Turbo compressor energy efficiency
For the first time, truly, ever in Formula One, 2014 was all about efficiency – in the amount of fuel the 1.6 litre, turbocharged, direct injected engine consumes over a race, and efficiency of the vehicle aerodynamics. And yet, with the amount of fuel used being around 35% less than in 2013, the cars were just about as quick.
Much of the saving, of course, was in the energy recovered under braking, energy that would have otherwise gone to waste in the form of heat out of the exhaust, but in adopting electric motor/generator technology there is so much more potential for efficiency than many might at first think. Take the turbocharger compressor wheel design for instance, and the potential for efficiency savings in compressing the intake charge.
Powered by an exhaust gas-driven turbine or the electric motor of the motor/generator unit, the engine intake air is drawn into the centre of a centrifugal compressor wheel and accelerated radially outwards, increasing the kinetic energy of the intake gas. Having left the perimeter of the wheel, the rapidly moving air is slowed down again, or ‘diffused’, so that the kinetic energy is converted into pressure energy – the intake manifold boost pressure. The design and angle of the blades of the compressor wheel, the diffuser and the scroll of the compressor housing all work together to generate the compression characteristics of the system in the form of a compressor ‘map’, examples of which are shown in Fig. 1.
Essentially a plot of pressure ratio against the mass flow, the left-hand side of the operating envelope is referred to as the ‘surge’ line. At this point the aerodynamic elements of the compressor wheel create reverse flow effects, leading to stress reversals in the compressor blades and a ‘coughing’ type of sound as the airflow stalls. At the other side of the map, towards the right-hand side of the envelope, the limit is one of compression efficiency. Normally taken to be around 60%, at these values excessive heating of the air intake charge takes place, the mass flow drops significantly and the compressor is effectively ‘choked. In between, the map consists of a series of contours connecting points of equal compression efficiency, rather like the height contours on a map, and superimposed on all this are the lines of constant compressor wheel speed.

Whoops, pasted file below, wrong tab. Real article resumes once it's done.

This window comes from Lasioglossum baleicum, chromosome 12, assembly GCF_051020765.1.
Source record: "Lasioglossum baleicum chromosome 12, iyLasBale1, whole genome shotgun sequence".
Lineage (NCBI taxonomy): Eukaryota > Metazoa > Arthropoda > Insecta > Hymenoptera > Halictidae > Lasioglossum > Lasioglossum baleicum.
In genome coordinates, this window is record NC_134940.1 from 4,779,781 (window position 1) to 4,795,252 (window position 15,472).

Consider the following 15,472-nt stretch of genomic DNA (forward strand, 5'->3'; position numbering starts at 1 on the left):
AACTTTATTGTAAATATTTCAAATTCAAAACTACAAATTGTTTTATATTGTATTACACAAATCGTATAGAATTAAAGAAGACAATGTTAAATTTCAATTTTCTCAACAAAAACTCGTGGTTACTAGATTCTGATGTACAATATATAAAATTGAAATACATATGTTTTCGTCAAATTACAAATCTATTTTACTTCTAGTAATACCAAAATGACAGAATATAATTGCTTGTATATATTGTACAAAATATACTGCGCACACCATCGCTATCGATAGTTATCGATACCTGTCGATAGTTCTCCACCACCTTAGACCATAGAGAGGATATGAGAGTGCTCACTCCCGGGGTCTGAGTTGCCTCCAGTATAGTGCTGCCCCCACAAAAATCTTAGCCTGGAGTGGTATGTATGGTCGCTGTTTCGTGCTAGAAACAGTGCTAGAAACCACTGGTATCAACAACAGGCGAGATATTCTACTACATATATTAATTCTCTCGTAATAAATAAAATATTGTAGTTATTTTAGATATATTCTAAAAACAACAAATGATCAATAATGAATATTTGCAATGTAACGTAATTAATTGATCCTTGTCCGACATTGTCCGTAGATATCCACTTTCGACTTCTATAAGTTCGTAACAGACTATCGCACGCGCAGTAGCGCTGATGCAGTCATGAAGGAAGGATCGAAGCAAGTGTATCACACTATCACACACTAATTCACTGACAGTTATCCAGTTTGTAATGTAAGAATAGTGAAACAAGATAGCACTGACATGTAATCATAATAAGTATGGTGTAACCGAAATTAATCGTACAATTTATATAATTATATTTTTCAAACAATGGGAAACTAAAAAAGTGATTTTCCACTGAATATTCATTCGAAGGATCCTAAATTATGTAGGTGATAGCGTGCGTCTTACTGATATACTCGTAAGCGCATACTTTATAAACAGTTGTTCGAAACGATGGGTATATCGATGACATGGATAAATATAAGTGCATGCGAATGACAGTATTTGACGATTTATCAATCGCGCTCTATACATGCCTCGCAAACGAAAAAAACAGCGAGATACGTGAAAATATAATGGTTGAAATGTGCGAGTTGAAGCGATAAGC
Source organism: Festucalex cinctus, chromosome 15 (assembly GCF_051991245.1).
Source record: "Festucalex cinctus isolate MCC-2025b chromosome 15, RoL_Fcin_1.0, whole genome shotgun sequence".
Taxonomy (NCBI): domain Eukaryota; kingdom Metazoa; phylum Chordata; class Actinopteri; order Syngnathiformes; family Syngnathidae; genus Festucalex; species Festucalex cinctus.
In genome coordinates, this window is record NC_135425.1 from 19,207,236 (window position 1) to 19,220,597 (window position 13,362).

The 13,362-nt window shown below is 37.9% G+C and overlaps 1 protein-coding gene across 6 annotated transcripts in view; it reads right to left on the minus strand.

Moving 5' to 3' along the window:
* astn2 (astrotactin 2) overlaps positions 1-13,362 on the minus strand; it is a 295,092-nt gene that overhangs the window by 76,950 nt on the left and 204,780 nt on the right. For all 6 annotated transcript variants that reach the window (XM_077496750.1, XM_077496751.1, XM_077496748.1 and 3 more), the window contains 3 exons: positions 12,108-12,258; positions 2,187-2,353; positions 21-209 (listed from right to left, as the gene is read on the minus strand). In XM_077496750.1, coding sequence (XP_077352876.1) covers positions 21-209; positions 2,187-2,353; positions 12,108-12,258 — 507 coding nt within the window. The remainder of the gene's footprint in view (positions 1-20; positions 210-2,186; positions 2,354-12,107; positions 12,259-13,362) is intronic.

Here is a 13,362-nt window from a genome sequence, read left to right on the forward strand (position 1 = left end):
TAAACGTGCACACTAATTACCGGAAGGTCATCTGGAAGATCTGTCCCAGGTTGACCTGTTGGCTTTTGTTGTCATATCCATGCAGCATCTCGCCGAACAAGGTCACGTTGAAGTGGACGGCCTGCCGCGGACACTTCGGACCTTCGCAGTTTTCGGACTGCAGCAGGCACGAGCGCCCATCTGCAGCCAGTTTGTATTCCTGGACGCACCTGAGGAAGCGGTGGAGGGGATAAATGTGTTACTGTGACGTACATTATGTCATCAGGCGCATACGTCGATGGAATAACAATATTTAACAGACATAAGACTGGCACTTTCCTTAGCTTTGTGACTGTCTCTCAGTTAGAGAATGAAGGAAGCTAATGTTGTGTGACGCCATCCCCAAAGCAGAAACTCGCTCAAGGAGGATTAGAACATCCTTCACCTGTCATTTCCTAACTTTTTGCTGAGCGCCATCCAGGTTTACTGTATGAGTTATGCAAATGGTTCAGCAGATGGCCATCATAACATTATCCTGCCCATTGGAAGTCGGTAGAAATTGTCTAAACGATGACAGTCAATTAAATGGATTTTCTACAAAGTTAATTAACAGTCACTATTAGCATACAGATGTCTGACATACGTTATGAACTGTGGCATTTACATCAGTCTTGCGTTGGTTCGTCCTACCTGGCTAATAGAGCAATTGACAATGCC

The operating range, or ‘width’ of the map, is in part a function of the compressor wheel design – the type and the number of blades and their angle of twist. When designed to have a degree of what is called ‘backsweep’, these impeller blades create maps with higher peak compression efficiencies at the expense of being narrower and therefore more difficult to match to engine applications, particularly those used in applications with variable speed and load. In most automotive applications, therefore, the running position of the compressor is governed by the boost pressure which, once achieved, is regulated by the turbine wastegate.
However, if you now throw in the potential to drive the compressor using, say, an electric motor/generator then you now have the opportunity to match the compressor to the peak efficiency point using the electric motor when insufficient exhaust is available or when there is too much gas, to absorb the excess power and feed some of it back into the battery storage system. Either way, the compressor can be redesigned to operate at a more efficient point in its range than would otherwise be the case, producing the minimum heating to the engine intake air and resulting in smaller intercoolers and a more efficient vehicle aerodynamic package.
So not only are the new-for-2014 direct injected engines producing impressive fuel economy, the opportunities available in powering the compressor using an electric motor can make the overall engine vehicle package even more efficient.
Fig. 1 - Typical turbocharger maps: a) conventional wastegated approach; and b) using an electric motor/generator unit to give higher compression efficiency
Written by John Coxon